by Joshua SilvermanThe ancient powers lost to Potara have returned. The Brotherhood of the Black Rose rises to bring Thoth into disorder. And, while the Brotherhood reclaims their power, chaos reigns among the survivors. Six individuals have emerged from the aftermath struggling for control over their lives and a divided land. Kem and Shirin, who abolished the five thousand year reign of the Amun Priests, rule from the golden throne of the Oracle’s Chair in the Hall of the Nine. Dio and Axios struggle to piece together a resistance worthy to challenge the ancient magic which resides in the Great Temple of Amun, and Leoros and Atlantia try to remain true to their hearts and their cause despite tragedy. But when the Book of Breathings is discovered, the path to immortality is revealed. Leoros and Kem race to capture the Soul of the World unaware of the challenges awaiting them. This time, the gods themselves will intervene. In a tale where boys become men and girls become women, where treachery and deception are around every corner, and where primeval mysticism finds its way back from the grave, victory is reserved for neither the good nor the evil, but the powerful.
About the book:
Title: The Soul of the World
Author: Joshua Silverman
Where I got the book: Free from the author in exchange for an honest review
After reading The Legends of Amun-Ra: The Emerald Tablet a few months ago, I was curious about the next book, but not excessively so. I enjoyed the story well enough, but I had a few issues with the writing. I'm thrilled to say that the second book in the series is both better written and better edited. (How's that for an awkward sentence?) And after reading the second book, I am anxiously awaiting book number 3.
The series is a fantasy story depicting - what else? - the battle between good and evil. In The Emerald Tablet, it was hard to know who was good and who was evil, but in The Soul of the World, lines have been drawn, and it's very obvious who is on which side. This series is pretty violent, as it is about a war. I pretty much skipped over the sex scenes in this one, too, but they didn't seem as gratuitous as they did in the first book.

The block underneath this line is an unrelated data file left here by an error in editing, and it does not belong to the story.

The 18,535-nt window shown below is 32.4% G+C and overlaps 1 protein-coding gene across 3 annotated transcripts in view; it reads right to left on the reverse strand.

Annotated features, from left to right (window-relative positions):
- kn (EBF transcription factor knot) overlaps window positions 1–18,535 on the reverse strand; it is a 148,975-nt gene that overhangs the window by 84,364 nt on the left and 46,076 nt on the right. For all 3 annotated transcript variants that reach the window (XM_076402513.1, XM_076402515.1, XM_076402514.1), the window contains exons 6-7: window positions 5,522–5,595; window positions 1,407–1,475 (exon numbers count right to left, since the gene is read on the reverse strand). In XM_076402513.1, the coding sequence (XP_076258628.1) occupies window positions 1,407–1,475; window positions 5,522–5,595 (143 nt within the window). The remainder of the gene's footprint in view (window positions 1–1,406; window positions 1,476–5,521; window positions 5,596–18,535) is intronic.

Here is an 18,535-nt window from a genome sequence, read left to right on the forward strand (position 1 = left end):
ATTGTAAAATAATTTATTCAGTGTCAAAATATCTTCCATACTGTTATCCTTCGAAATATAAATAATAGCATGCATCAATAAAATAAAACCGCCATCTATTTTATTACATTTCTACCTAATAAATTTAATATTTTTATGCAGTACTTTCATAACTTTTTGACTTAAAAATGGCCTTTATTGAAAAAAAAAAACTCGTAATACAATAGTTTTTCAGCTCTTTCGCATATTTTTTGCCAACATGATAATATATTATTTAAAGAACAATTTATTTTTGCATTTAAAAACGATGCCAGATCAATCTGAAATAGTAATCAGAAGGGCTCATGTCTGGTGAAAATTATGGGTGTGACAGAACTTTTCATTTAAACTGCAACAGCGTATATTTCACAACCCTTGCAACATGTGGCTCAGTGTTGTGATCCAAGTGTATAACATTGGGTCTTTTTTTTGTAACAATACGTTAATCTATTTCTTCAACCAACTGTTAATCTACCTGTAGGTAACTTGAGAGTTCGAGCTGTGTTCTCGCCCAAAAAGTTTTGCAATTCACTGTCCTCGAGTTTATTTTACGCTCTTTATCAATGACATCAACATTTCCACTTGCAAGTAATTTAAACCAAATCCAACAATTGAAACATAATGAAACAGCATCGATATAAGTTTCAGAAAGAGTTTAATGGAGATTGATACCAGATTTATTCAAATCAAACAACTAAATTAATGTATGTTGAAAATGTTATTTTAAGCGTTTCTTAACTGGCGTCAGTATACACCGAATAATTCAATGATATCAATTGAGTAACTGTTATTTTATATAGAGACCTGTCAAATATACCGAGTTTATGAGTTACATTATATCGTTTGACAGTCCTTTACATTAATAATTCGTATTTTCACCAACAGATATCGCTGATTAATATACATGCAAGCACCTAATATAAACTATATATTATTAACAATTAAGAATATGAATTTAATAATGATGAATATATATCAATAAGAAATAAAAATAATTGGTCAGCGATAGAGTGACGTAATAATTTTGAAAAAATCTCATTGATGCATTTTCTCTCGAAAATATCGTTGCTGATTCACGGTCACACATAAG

This series definitely needs to be read in order, so if you haven't yet read The Emerald Tablet, you'll want to read it before you read the rest of the review. These aren't spoilers for the second book, but they will give away some things from the first.
So you've already read Book 1, or you're one of those strange people who don't mind knowing how a book ends before you read it.
Are you sure?
Just kidding. ;-) Here's the rest of the review.
As I said, this book was much easier to read than the first. There were a couple of issues that bugged me, such as someone saying they "would endeavor to try". The repetition that drove me crazy before is mostly absent in this book, although I'm well aware that Atlantia has a knife with "a nickle-wound" handle.
I had a WTH moment when Leukos tells Atlantia how much depends on her, and he says, "I'm sorry for such a burden to be on you, such a young pretty girl, but it is so." What does being pretty have to do with anything? Pulled me right out of the story until I calmed down.
I will throw something in because it bothered me for almost the whole story, and while it isn't explained until almost the end of the book, it's not critical, and I don't think it's a spoiler to post this. I couldn't figure out how those looking for the rebels couldn't find them when everything is paid for by handprint on electronic tablets. Then there is a one-line mention about living under false names. That makes a lot of things make sense. Shirin is an absolute psycho, but even she can follow electronic signatures. Now you don't have to wonder about that part. ;-)
Other than a couple of nit-picky things that I mentioned above, I really liked this book, and I am eagerly awaiting the third installment.